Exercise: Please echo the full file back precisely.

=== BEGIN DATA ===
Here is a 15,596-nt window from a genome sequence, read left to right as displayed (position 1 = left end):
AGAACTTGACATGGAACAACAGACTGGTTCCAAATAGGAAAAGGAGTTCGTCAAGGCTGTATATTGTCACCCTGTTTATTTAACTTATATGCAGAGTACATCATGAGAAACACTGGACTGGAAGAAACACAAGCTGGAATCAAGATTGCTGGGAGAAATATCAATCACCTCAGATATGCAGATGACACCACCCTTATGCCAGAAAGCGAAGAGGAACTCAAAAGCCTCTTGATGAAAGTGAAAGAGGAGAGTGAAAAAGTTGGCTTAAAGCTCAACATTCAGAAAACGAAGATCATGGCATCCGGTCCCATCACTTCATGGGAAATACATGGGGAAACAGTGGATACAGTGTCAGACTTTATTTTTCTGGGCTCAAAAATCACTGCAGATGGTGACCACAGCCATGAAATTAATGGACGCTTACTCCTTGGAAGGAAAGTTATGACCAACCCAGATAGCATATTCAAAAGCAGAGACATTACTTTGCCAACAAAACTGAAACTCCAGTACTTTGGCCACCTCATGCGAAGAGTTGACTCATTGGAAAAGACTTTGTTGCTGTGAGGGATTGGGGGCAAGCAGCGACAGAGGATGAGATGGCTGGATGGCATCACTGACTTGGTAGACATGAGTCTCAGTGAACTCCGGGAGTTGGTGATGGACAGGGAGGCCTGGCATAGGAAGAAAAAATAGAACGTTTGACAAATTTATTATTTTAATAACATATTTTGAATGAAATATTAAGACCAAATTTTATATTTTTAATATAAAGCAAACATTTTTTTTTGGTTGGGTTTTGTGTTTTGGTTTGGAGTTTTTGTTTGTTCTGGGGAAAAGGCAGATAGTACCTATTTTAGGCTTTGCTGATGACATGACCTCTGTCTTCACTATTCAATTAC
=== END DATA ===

Here is a 15,596-nt window from a genome sequence, read left to right as displayed (position 1 = left end):
AGAACTTGACATGGAACAACAGACTGGTTCCAAATAGGAAAAGGAGTTCGTCAAGGCTGTATATTGTCACCCTGTTTATTTAACTTATATGCAGAGTACATCATGAGAAACACTGGACTGGAAGAAACACAAGCTGGAATCAAGATTGCTGGGAGAAATATCAATCACCTCAGATATGCAGATGACACCACCCTTATGCCAGAAAGCGAAGAGGAACTCAAAAGCCTCTTGATGAAAGTGAAAGAGGAGAGTGAAAAAGTTGGCTTAAAGCTCAACATTCAGAAAACGAAGATCATGGCATCCGGTCCCATCACTTCATGGGAAATACATGGGGAAACAGTGGATACAGTGTCAGACTTTATTTTTCTGGGCTCAAAAATCACTGCAGATGGTGACCACAGCCATGAAATTAATGGACGCTTACTCCTTGGAAGGAAAGTTATGACCAACCCAGATAGCATATTCAAAAGCAGAGACATTACTTTGCCAACAAAACTGAAACTCCAGTACTTTGGCCACCTCATGCGAAGAGTTGACTCATTGGAAAAGACTTTGTTGCTGTGAGGGATTGGGGGCAAGCAGCGACAGAGGATGAGATGGCTGGATGGCATCACTGACTTGGTAGACATGAGTCTCAGTGAACTCCGGGAGTTGGTGATGGACAGGGAGGCCTGGCATAGGAAGAAAAAATAGAACGTTTGACAAATTTATTATTTTAATAACATATTTTGAATGAAATATTAAGACCAAATTTTATATTTTTAATATAAAGCAAACATTTTTTTTTGGTTGGGTTTTGTGTTTTGGTTTGGAGTTTTTGTTTGTTCTGGGGAAAAGGCAGATAGTACCTATTTTAGGCTTTGCTGATGACATGACCTCTGTCTTCACTATTCAATTAC